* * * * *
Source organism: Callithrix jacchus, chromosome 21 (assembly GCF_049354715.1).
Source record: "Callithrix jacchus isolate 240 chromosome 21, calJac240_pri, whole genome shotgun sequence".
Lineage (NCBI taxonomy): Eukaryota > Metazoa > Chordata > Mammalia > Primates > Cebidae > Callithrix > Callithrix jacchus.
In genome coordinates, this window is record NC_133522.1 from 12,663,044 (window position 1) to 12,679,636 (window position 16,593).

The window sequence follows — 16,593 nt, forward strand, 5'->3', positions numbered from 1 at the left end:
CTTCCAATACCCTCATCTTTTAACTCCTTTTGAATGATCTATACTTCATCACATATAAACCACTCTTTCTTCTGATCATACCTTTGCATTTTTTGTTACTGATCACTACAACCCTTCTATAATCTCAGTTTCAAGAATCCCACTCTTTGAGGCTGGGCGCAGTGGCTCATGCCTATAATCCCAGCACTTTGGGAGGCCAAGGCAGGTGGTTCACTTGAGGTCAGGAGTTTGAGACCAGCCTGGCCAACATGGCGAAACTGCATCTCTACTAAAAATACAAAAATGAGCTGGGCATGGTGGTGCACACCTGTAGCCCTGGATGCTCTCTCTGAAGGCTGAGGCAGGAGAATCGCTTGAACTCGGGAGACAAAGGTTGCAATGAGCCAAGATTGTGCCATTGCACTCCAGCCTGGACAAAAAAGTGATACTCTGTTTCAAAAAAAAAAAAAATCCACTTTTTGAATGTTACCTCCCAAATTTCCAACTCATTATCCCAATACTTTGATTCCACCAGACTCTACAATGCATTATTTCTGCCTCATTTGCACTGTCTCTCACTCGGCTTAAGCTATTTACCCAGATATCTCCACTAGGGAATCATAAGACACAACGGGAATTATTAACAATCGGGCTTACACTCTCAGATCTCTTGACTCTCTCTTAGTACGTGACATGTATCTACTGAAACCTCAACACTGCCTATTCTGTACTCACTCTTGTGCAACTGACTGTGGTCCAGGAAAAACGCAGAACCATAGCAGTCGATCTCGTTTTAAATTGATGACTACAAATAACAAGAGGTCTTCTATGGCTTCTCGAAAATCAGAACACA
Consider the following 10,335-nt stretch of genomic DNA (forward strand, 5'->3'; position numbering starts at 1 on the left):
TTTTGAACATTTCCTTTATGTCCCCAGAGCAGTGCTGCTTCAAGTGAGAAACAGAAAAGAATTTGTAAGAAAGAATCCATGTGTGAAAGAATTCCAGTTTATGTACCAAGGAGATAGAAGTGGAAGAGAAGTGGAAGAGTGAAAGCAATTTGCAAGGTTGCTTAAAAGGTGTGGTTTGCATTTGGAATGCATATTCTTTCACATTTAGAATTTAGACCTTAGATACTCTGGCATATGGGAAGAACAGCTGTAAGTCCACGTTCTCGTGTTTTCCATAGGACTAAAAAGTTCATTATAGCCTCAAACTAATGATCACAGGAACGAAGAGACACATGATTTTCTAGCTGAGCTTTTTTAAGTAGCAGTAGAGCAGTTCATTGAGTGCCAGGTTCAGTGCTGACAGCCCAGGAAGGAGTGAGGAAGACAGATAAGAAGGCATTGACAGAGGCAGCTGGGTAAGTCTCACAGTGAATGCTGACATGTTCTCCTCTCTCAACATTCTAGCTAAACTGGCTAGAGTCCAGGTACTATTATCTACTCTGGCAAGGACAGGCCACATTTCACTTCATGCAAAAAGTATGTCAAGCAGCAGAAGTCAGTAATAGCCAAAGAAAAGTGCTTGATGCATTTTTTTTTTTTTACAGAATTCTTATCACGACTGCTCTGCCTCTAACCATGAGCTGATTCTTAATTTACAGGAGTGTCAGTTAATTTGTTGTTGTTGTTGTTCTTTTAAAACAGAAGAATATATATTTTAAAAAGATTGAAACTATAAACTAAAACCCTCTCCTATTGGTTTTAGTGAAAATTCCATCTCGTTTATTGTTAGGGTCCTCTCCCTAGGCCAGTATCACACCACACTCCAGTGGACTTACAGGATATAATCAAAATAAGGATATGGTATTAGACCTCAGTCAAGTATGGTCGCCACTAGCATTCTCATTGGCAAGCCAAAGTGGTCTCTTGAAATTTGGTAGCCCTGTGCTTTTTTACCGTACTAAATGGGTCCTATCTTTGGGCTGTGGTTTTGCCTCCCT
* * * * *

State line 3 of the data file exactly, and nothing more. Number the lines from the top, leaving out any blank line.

Lineage (NCBI taxonomy): Eukaryota > Metazoa > Chordata > Mammalia > Primates > Cebidae > Callithrix > Callithrix jacchus.